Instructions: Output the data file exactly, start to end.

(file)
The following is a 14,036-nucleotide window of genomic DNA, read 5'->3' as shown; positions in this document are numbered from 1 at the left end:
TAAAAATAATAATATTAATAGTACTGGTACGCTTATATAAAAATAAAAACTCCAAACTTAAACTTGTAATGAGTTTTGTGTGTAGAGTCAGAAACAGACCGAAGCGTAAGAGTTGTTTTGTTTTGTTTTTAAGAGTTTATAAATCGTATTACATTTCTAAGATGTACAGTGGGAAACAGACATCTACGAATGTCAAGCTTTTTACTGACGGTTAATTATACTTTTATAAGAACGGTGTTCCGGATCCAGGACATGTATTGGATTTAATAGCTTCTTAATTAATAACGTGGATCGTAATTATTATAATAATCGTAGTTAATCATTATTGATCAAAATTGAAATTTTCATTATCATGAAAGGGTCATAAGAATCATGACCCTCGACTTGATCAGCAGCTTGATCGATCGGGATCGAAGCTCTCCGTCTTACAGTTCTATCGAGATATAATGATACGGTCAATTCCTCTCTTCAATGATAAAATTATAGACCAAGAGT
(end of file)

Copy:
The following is a 14,036-nucleotide window of genomic DNA, read 5'->3' as shown; positions in this document are numbered from 1 at the left end:
TAAAAATAATAATATTAATAGTACTGGTACGCTTATATAAAAATAAAAACTCCAAACTTAAACTTGTAATGAGTTTTGTGTGTAGAGTCAGAAACAGACCGAAGCGTAAGAGTTGTTTTGTTTTGTTTTTAAGAGTTTATAAATCGTATTACATTTCTAAGATGTACAGTGGGAAACAGACATCTACGAATGTCAAGCTTTTTACTGACGGTTAATTATACTTTTATAAGAACGGTGTTCCGGATCCAGGACATGTATTGGATTTAATAGCTTCTTAATTAATAACGTGGATCGTAATTATTATAATAATCGTAGTTAATCATTATTGATCAAAATTGAAATTTTCATTATCATGAAAGGGTCATAAGAATCATGACCCTCGACTTGATCAGCAGCTTGATCGATCGGGATCGAAGCTCTCCGTCTTACAGTTCTATCGAGATATAATGATACGGTCAATTCCTCTCTTCAATGATAAAATTATAGACCAAGAGT